Recently National Education Secretary Arne Duncan announced that the federal government will be changing the way in which it allocates federal money for special education services to states. Secretary Duncan wants to tie test scores for special education to the amount of money a state receives from the federal government for reimbursement of special education services.
The logic is simple: states that send back high special education student test scores will get more money, those with lower scores will get less or even no money. Surely this will improve student learning, right? Clearly No Child Left Behind’s (NCLB) emphasis of tying student test scores to federal money was a major success! Cloning NCLB tools for special education students sounds like a real winner.
During last year’s legislative session I sent dozens of emails to various state representatives and senators.
I understand that the session is a marathon of sorts with in incredible amount of work to be accomplished in a very short period of time. I also get that during this time legislators are inundated with phone calls and emails from citizens across the state.
In other words, I get that they’re busy. Yet, I was flabbergasted when I didn’t receive a single response from a single representative or senator. None. Zip. Continue reading →
During this year’s Idaho legislative session a new tiered certification model was discussed as part of the recommendations from the Governor’s Education Task Force. Buried in this model has a barely discussed, but particularly insidious, implication for special education teachers and students.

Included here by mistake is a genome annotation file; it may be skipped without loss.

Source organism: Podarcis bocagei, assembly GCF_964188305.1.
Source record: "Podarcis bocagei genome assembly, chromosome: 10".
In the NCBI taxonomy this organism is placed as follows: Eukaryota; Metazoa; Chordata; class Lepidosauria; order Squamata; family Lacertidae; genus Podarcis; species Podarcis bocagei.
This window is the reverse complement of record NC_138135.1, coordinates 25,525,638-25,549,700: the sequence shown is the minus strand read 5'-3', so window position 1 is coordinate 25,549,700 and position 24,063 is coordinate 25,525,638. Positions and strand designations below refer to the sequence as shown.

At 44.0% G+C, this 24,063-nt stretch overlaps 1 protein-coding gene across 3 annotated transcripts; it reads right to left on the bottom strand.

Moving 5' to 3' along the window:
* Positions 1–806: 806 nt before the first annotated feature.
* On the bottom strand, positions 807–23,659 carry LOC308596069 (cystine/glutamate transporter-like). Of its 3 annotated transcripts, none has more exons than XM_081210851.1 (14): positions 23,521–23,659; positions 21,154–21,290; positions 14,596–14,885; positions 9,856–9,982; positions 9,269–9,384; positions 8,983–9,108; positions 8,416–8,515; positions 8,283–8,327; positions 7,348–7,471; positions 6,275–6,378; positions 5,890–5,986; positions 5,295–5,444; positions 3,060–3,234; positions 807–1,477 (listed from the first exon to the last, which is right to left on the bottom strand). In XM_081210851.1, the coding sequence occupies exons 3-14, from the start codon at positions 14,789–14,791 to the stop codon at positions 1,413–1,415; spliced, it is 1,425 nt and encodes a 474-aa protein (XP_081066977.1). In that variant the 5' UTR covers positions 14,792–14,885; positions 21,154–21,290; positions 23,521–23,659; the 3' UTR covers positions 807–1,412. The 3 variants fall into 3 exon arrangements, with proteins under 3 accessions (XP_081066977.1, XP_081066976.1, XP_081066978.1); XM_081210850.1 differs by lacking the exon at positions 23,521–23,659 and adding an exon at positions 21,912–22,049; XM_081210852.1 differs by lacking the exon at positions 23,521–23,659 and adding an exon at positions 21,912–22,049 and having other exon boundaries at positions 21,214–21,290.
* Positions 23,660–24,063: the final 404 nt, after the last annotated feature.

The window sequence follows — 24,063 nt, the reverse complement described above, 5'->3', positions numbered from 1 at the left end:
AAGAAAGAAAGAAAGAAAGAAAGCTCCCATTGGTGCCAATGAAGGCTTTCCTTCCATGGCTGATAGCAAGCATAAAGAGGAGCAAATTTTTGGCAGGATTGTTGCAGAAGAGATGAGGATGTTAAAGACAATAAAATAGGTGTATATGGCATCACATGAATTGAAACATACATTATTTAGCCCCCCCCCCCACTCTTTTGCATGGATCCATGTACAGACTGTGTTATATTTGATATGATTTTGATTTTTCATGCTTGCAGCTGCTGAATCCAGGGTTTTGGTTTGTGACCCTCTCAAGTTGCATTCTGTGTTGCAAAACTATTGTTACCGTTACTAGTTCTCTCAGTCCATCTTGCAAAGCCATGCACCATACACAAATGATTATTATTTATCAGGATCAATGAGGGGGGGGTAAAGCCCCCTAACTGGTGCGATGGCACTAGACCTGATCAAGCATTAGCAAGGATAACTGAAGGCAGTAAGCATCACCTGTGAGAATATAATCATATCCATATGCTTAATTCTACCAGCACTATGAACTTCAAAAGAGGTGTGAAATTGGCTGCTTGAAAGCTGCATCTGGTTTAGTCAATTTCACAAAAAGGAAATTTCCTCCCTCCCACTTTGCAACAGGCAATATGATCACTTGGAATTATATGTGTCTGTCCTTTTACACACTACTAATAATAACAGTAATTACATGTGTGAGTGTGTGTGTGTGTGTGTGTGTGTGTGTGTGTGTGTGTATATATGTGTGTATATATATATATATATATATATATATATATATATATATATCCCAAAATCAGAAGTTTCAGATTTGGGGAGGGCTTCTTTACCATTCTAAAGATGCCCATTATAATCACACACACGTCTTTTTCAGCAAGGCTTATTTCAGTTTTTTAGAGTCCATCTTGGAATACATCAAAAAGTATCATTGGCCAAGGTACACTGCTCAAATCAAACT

At the core of this issue is the Value Added Model, or VAM. Part of the discussed tiered teacher certification model will rely on student achievement based on standardized student test scores; in Idaho this data will be collected in the form of the Smarter Balanced Assessment Consortium, or SBAC. Continue reading →
The response, penned by TFA’s “special education specialist” Dhathri Chunduru, offers a detailed view of how the organization supports TFAers hired as special education instructors in Georgia. In her reply, Ms. Chunduru outlines the types of supports TFA provides to these new special education “teachers.”
To TFA’s credit, it appears that they offer some training critical to any would-be special educator. However, she seems to have missed the larger point. TFAers receive this training on the job. Yes, students and parents, your TFA “highly qualified teacher” has training wheels. Continue reading →
The semester is drawing to a close for many secondary schools, including my own, across the state during the next few weeks. With this closing comes the ritualistic ceremony of the dreaded end of course exam.
The goal of NPE is to connect all those who are passionate about our schools – students, parents, teachers and citizens. We share information and research on vital issues that concern the future of public education at a time when it is under attack.